By John Irish
Ras Al-Khaimah courting investors over first US dollar Islamic bond to pay for islands being built off coast.
Ras Al-Khaimah is seeking a credit rating and may sell bonds, joining neighbours in the UAE federation in creating benchmarks for borrowers working on multi-billion dollar projects, a government official said.
The federal government of the UAE, the world's sixth largest oil exporter, has no debt. Abu Dhabi, the biggest emirate, sold the country's first government bonds this year and Dubai, the second largest, is seeking a credit rating.
Like Dubai, Ras Al-Khaimah has little oil, and hopes to attract investment of about $13.6 billion by 2009 to develop tourism and industry.
The government's Ras Al-Khaimah Investment Authority (Rakia) started presentations to investors in Dubai on Monday for its first benchmark US dollar Islamic bond to help pay for islands it is building off the emirate's coast.
"We don't think Rakia will need to raise more after this because we will start earning from projects in three years," its Chief Executive Khater Massaad told Reuters on the sidelines of the roadshow.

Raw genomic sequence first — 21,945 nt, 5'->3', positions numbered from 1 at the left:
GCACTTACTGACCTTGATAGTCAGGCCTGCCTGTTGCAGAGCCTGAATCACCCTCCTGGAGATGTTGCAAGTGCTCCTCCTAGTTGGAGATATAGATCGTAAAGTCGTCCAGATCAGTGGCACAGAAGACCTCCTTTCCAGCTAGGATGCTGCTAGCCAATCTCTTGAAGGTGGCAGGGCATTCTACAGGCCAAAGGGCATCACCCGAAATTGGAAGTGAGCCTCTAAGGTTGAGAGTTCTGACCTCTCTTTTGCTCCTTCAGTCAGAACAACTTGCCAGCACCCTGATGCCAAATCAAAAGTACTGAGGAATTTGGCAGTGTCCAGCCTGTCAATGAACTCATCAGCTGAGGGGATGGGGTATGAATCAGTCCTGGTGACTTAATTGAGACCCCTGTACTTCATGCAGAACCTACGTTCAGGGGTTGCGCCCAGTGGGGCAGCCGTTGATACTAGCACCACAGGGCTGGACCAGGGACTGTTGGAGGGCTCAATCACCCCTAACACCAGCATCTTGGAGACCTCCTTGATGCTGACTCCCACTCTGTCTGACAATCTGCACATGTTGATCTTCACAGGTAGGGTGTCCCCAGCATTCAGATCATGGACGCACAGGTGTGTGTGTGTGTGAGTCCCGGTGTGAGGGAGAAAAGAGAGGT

Other Ras Al-Khaimah borrowers are likely to raise cash, he said. "The government will get a rating within a year and is preparing the documents."
Rakia is not rated, and the bonds will be guaranteed by the government, according to a prospectus handed to investors.
The bonds will help finance Al Marjan Island, a $1.8 billion development of five man-made islands off the coast of UAE's most northerly emirate.
More UAE companies and government investors are borrowing abroad to finance acquisitions and projects, almost tripling the UAE's foreign liabilities in two years to $80 billion on December 31, 2006.
Governments in the world biggest oil-exporting region need to sell bonds regularly to create benchmarks for corporate borrowers, Deustche Bank said this week, estimating the value of Islamic bonds sold by Gulf Arab borrowers would hit $100 billion by 2010, compared with $17 billion last year.
Abu Dhabi sold a $1 billion five-year bond in July after receiving a "AA" rating from Fitch Ratings and Standard and Poor's.
Dubai's government plans to seek a credit rating and is drawing up a financial strategy with advice from JP Morgan and Swiss bank UBS, the director general of Dubai's Finance Department said in February.
Dubai is expected to receive the rating this year as a precursor to selling bonds, the London-based Middle East Economic Digest (Meed) reported in October. (Reuters)